Jesus stood before Pilate. A humble Jewish carpenter who had become an itinerant preacher was at the mercy of the powerful Roman governor. Jesus stood bound by the chains of disgrace and Pilate stood adorned in the robes of honor. The preacher was in submission and the statesman was in control—so it seemed.
Jesus had made some powerful enemies among the religious leaders in the city. Pilate had forged some powerful connections in the ranks of the ruling elite. Jesus apparently represented nothing more than a small spiritual movement confined to a relatively limited region, a movement that was embraced by just a handful of followers. Pilate represented the mighty Empire that ruled much of the civilized world.
A lowly preacher was delivered into the hands of a powerful government official. History thrust these two men against each other, but their conflict appeared to be one-sided. As events unfolded that busy day in Jerusalem, anyone watching would have given the victory to Pilate and his Empire. Before the day was done, Jesus had been brutally executed and Pilate still occupied his seat of authority.
Despite his honored status and impressive authority, despite the magnificence of his culture with all its wise laws and brilliant architecture and military might, Pilate and his Roman Empire would fade from its exalted place, left behind by the unstoppable advances of history. On that Friday morning he seemed to be in command, but his power was not the last word.
Despite his public shame, his painful wounds, his broken body, his spilled blood, and the heavy stone that sealed his corpse in a tomb, Jesus would rise up and give birth to a spiritual movement that would challenge the powers and authorities of this world for two millennia, a movement that continues to challenge the powers and authorities of this world today. On that Friday morning he seemed to be defeated, but his crucifixion was not the last word.
The turning point was Jesus’ resurrection. Jesus, it turns out, was not simply a lowly preacher who left behind the life of a carpenter in Nazareth. Jesus was, and is, the Leader of God’s Kingdom. His resurrection firmly establishes his vital place in time and eternity. All kingdoms and empires, all powers and authorities, every leader and every ruler, will not only step aside, but they will bend the knee and they will confess the supremacy of the One Lord sent by God: Jesus Christ the resurrected Savior.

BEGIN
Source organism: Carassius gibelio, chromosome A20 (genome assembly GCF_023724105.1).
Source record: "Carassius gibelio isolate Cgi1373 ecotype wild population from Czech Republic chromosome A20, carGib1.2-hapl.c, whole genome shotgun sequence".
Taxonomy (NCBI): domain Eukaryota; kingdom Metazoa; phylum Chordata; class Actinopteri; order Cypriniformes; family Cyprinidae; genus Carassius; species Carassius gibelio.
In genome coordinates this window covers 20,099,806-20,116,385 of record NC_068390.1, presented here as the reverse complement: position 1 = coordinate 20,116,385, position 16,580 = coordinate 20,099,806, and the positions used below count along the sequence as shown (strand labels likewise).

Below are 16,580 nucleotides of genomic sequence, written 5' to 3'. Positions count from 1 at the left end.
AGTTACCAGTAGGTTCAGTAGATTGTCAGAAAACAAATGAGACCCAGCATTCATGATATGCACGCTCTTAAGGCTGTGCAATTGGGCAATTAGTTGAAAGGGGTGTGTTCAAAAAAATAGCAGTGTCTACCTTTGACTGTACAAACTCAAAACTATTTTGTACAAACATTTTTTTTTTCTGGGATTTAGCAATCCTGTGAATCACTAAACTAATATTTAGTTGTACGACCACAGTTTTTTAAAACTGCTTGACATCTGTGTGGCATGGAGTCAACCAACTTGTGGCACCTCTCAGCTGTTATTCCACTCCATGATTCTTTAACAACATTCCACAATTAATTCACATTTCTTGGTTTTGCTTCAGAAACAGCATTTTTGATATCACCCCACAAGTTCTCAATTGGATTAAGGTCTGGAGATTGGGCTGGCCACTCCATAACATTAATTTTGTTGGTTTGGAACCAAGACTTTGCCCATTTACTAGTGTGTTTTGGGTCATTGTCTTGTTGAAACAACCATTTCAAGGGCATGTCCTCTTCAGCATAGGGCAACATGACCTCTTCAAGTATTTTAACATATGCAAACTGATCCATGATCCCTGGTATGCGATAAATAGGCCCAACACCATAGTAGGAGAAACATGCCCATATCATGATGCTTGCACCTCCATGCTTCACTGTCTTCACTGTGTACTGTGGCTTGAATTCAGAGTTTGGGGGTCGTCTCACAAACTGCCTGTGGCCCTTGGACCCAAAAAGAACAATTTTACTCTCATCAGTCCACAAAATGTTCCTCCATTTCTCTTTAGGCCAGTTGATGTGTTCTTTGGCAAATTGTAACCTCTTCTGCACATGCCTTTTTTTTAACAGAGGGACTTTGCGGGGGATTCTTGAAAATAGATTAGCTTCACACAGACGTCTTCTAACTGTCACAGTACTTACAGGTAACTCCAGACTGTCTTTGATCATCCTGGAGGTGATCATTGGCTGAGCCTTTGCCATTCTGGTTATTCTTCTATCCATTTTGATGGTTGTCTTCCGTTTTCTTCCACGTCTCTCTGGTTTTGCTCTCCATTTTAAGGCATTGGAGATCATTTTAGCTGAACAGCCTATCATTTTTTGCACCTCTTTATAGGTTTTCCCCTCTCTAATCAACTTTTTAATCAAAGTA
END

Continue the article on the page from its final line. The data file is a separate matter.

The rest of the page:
Jesus’ resurrection makes everything clear. Now we know which kingdom will finally be victorious. Now we know which kingdom to support and to serve. Now we know, despite any appearances in the meantime, that citizens of God’s Kingdom will share the ultimate victory for all of eternity. Now we know that our participation in Christ’s Kingdom, no matter what the cost, is not in vain.
Because of Jesus’ resurrection, we should never lose heart, despite the apparent victories of the powers and authorities in this world. Because of Jesus’ resurrection we know that all such victories are temporary, fleeting shadows in this passing age. Because of Jesus’ resurrection we should gather on every Lord’s Day and worship, but especially on Easter.
Easter reminds us that Jesus Christ is the Living Word, the Word of Truth, and the Last Word—we need not wait for another Word from God, Christ is the fullest revelation of God’s glory. The chains that bound him and the nails that pierced him have long since crumbled. Jesus the Crucified and Risen One is seated at the right hand of God in glory! What could possibly keep us from praising him?
May God’s Spirit fill us with the power and the joy of Christ’s resurrection,
Brother Richard Foster, Pastor
Grace Baptist Church, Camden, AR